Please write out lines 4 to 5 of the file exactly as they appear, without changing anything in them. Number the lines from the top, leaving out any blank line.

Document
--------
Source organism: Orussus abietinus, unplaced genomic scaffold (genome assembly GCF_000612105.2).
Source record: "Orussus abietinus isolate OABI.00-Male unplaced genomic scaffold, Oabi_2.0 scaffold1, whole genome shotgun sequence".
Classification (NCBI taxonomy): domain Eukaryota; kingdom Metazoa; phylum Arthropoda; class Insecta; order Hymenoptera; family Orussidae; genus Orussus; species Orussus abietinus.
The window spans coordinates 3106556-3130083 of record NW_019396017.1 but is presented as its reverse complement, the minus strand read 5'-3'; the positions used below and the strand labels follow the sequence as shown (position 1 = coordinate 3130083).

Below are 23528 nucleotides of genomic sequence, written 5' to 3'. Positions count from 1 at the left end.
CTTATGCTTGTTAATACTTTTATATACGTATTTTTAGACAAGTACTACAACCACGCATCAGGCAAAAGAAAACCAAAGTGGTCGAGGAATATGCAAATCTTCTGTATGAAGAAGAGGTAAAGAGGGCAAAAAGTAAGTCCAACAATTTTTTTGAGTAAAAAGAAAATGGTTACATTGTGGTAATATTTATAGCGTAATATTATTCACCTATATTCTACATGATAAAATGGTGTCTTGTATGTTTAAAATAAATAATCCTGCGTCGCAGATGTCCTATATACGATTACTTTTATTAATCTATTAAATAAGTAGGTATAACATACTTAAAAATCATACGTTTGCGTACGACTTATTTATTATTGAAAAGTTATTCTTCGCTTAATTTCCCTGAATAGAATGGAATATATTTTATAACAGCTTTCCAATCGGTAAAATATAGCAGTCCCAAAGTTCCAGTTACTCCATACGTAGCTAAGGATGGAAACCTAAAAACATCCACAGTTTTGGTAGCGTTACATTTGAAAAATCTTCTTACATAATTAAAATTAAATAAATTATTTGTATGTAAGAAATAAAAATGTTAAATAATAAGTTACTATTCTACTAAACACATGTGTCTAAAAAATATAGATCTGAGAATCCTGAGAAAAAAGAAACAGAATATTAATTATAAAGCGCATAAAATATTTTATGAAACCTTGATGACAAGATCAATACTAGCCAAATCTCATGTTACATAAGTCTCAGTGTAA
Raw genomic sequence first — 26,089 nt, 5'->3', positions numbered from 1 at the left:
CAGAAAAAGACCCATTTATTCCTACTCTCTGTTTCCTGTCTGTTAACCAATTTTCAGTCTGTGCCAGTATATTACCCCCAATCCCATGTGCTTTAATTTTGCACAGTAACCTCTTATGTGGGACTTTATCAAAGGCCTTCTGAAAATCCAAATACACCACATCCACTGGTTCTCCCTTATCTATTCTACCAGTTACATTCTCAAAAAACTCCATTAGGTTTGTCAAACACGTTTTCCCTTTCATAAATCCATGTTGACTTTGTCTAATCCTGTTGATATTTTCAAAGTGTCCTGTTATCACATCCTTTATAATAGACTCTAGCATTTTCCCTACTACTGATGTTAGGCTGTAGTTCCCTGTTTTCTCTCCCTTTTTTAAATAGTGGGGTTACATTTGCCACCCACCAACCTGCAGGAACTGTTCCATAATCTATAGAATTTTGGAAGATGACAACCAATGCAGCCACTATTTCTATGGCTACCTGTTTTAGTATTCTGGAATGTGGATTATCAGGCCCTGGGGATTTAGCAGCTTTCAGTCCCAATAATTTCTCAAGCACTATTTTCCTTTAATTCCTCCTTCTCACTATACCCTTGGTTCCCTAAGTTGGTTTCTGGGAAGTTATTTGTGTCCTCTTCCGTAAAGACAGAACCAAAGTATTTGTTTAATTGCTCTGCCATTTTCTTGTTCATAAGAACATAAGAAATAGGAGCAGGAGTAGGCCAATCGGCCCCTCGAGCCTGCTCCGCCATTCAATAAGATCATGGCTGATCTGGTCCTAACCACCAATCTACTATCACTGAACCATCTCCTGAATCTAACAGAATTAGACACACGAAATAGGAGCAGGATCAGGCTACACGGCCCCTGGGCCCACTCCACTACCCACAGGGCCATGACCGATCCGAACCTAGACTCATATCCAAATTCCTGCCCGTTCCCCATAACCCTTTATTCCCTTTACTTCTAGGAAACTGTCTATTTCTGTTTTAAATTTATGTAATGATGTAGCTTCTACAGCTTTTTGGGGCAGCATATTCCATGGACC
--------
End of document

The window spans coordinates 3106556-3130083 of record NW_019396017.1 but is presented as its reverse complement, the minus strand read 5'-3'; the positions used below and the strand labels follow the sequence as shown (position 1 = coordinate 3130083).

Below are 23528 nucleotides of genomic sequence, written 5' to 3'. Positions count from 1 at the left end.